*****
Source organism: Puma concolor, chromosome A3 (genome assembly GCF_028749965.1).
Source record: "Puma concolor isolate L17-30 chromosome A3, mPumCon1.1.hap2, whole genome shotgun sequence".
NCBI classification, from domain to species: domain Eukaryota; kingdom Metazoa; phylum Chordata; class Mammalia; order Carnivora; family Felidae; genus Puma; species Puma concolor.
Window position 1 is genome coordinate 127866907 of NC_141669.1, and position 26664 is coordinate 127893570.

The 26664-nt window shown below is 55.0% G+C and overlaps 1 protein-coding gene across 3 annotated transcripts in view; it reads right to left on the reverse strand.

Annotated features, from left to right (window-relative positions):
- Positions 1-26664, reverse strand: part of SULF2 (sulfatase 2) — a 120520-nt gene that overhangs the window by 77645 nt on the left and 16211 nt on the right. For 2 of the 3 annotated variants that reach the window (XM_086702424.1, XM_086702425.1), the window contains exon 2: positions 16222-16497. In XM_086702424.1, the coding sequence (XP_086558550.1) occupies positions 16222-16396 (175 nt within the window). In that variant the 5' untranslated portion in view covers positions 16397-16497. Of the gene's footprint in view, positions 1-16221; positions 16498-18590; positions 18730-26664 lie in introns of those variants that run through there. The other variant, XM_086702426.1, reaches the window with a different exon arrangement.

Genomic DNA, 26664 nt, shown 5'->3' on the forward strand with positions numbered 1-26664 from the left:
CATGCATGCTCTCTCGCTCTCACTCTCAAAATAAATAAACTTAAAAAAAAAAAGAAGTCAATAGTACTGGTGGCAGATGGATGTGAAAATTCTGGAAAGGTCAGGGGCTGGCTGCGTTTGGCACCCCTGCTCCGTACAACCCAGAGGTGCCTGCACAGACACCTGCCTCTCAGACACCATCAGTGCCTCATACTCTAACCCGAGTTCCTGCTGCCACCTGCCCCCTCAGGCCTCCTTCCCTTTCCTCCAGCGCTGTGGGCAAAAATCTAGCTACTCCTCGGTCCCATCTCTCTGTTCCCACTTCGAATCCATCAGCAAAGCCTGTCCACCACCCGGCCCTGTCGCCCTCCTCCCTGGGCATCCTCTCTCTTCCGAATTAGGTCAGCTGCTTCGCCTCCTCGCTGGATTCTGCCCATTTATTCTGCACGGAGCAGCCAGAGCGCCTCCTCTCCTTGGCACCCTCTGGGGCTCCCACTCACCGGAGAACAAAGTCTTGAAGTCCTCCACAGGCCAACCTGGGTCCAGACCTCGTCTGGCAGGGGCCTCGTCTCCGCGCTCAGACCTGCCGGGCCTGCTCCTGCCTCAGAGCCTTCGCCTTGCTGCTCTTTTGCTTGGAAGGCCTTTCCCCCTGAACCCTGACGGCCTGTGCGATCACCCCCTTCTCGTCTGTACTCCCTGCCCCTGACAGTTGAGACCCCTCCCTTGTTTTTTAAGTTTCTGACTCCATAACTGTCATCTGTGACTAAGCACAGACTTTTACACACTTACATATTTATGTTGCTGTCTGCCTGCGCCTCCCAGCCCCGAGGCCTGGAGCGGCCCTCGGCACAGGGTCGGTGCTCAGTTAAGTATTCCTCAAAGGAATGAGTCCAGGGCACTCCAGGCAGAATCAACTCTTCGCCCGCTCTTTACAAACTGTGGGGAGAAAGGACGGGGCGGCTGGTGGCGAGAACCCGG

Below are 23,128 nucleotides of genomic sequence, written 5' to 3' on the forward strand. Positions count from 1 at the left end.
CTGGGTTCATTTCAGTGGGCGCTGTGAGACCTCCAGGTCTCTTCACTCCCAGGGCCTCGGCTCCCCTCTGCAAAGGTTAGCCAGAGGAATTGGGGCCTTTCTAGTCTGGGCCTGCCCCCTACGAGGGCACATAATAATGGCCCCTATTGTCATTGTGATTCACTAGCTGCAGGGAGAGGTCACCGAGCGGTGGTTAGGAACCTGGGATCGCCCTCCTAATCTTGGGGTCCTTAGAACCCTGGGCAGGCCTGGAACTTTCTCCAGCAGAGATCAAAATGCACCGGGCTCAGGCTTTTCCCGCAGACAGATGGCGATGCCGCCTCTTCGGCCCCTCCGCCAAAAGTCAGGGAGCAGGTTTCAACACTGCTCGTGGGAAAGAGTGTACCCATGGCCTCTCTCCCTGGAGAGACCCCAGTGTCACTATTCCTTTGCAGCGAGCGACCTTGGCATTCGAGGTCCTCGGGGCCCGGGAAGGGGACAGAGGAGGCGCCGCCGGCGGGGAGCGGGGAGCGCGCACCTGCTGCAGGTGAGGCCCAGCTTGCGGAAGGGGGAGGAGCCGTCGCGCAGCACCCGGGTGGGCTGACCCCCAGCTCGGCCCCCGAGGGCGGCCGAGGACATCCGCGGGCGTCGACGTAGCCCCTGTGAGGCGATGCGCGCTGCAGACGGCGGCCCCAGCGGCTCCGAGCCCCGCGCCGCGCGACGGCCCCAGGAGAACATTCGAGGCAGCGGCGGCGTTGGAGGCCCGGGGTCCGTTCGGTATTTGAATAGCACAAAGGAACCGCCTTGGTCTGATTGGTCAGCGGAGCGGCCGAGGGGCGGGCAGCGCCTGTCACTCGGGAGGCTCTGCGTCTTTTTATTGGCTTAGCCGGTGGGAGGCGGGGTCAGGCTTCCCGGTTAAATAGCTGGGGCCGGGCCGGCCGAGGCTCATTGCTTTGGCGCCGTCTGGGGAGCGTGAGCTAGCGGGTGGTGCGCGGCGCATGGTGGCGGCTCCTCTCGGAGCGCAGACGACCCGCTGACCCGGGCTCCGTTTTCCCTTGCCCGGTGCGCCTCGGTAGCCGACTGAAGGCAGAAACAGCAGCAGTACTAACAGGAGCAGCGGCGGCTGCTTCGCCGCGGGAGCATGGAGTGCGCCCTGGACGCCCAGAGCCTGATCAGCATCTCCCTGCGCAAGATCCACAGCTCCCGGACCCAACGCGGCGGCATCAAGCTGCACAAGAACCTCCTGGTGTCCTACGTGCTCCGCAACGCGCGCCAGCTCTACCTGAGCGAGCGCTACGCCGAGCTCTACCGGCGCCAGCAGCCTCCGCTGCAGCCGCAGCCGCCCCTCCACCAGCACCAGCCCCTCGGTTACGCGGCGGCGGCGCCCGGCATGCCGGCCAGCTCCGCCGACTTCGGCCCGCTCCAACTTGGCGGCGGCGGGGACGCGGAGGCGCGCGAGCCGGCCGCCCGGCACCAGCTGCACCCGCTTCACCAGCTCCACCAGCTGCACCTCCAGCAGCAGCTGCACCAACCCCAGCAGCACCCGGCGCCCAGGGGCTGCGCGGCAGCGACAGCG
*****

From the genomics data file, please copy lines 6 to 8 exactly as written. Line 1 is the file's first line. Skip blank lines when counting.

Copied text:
Annotated features, from left to right (window-relative positions):
- Positions 1-26664, reverse strand: part of SULF2 (sulfatase 2) — a 120520-nt gene that overhangs the window by 77645 nt on the left and 16211 nt on the right. For 2 of the 3 annotated variants that reach the window (XM_086702424.1, XM_086702425.1), the window contains exon 2: positions 16222-16497. In XM_086702424.1, the coding sequence (XP_086558550.1) occupies positions 16222-16396 (175 nt within the window). In that variant the 5' untranslated portion in view covers positions 16397-16497. Of the gene's footprint in view, positions 1-16221; positions 16498-18590; positions 18730-26664 lie in introns of those variants that run through there. The other variant, XM_086702426.1, reaches the window with a different exon arrangement.

Genomic DNA, 26664 nt, shown 5'->3' on the forward strand with positions numbered 1-26664 from the left: